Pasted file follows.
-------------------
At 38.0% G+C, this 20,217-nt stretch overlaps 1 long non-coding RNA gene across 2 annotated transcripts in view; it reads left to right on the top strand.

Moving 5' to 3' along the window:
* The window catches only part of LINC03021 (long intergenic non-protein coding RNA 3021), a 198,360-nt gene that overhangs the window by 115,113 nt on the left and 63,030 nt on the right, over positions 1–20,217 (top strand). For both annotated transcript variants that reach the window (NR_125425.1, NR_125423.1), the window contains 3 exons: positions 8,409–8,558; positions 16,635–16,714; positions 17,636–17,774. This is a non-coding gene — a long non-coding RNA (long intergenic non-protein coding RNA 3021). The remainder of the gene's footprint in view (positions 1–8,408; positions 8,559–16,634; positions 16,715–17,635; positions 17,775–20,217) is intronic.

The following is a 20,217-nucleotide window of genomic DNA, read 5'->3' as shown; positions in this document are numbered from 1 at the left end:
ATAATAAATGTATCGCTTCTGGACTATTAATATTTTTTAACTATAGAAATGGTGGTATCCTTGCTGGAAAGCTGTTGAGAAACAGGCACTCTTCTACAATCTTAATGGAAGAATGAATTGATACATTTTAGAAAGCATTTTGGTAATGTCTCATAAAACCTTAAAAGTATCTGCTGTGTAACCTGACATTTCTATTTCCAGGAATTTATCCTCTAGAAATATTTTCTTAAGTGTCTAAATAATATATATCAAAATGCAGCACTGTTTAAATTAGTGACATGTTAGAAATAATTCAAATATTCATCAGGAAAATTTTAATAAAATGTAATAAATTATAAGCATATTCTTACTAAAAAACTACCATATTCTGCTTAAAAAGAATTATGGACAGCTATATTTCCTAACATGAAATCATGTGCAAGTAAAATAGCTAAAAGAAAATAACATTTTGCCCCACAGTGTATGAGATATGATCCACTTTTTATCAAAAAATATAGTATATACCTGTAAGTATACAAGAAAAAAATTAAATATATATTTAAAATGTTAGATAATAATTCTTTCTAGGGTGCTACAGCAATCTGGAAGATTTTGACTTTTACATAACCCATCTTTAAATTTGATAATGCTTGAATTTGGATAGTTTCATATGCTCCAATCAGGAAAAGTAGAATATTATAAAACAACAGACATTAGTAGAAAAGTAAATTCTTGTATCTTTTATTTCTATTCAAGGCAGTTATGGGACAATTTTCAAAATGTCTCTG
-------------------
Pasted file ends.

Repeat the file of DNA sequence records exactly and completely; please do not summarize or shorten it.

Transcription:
At 38.0% G+C, this 20,217-nt stretch overlaps 1 long non-coding RNA gene across 2 annotated transcripts in view; it reads left to right on the top strand.

Moving 5' to 3' along the window:
* The window catches only part of LINC03021 (long intergenic non-protein coding RNA 3021), a 198,360-nt gene that overhangs the window by 115,113 nt on the left and 63,030 nt on the right, over positions 1–20,217 (top strand). For both annotated transcript variants that reach the window (NR_125425.1, NR_125423.1), the window contains 3 exons: positions 8,409–8,558; positions 16,635–16,714; positions 17,636–17,774. This is a non-coding gene — a long non-coding RNA (long intergenic non-protein coding RNA 3021). The remainder of the gene's footprint in view (positions 1–8,408; positions 8,559–16,634; positions 16,715–17,635; positions 17,775–20,217) is intronic.

The following is a 20,217-nucleotide window of genomic DNA, read 5'->3' as shown; positions in this document are numbered from 1 at the left end:
ATAATAAATGTATCGCTTCTGGACTATTAATATTTTTTAACTATAGAAATGGTGGTATCCTTGCTGGAAAGCTGTTGAGAAACAGGCACTCTTCTACAATCTTAATGGAAGAATGAATTGATACATTTTAGAAAGCATTTTGGTAATGTCTCATAAAACCTTAAAAGTATCTGCTGTGTAACCTGACATTTCTATTTCCAGGAATTTATCCTCTAGAAATATTTTCTTAAGTGTCTAAATAATATATATCAAAATGCAGCACTGTTTAAATTAGTGACATGTTAGAAATAATTCAAATATTCATCAGGAAAATTTTAATAAAATGTAATAAATTATAAGCATATTCTTACTAAAAAACTACCATATTCTGCTTAAAAAGAATTATGGACAGCTATATTTCCTAACATGAAATCATGTGCAAGTAAAATAGCTAAAAGAAAATAACATTTTGCCCCACAGTGTATGAGATATGATCCACTTTTTATCAAAAAATATAGTATATACCTGTAAGTATACAAGAAAAAAATTAAATATATATTTAAAATGTTAGATAATAATTCTTTCTAGGGTGCTACAGCAATCTGGAAGATTTTGACTTTTACATAACCCATCTTTAAATTTGATAATGCTTGAATTTGGATAGTTTCATATGCTCCAATCAGGAAAAGTAGAATATTATAAAACAACAGACATTAGTAGAAAAGTAAATTCTTGTATCTTTTATTTCTATTCAAGGCAGTTATGGGACAATTTTCAAAATGTCTCTG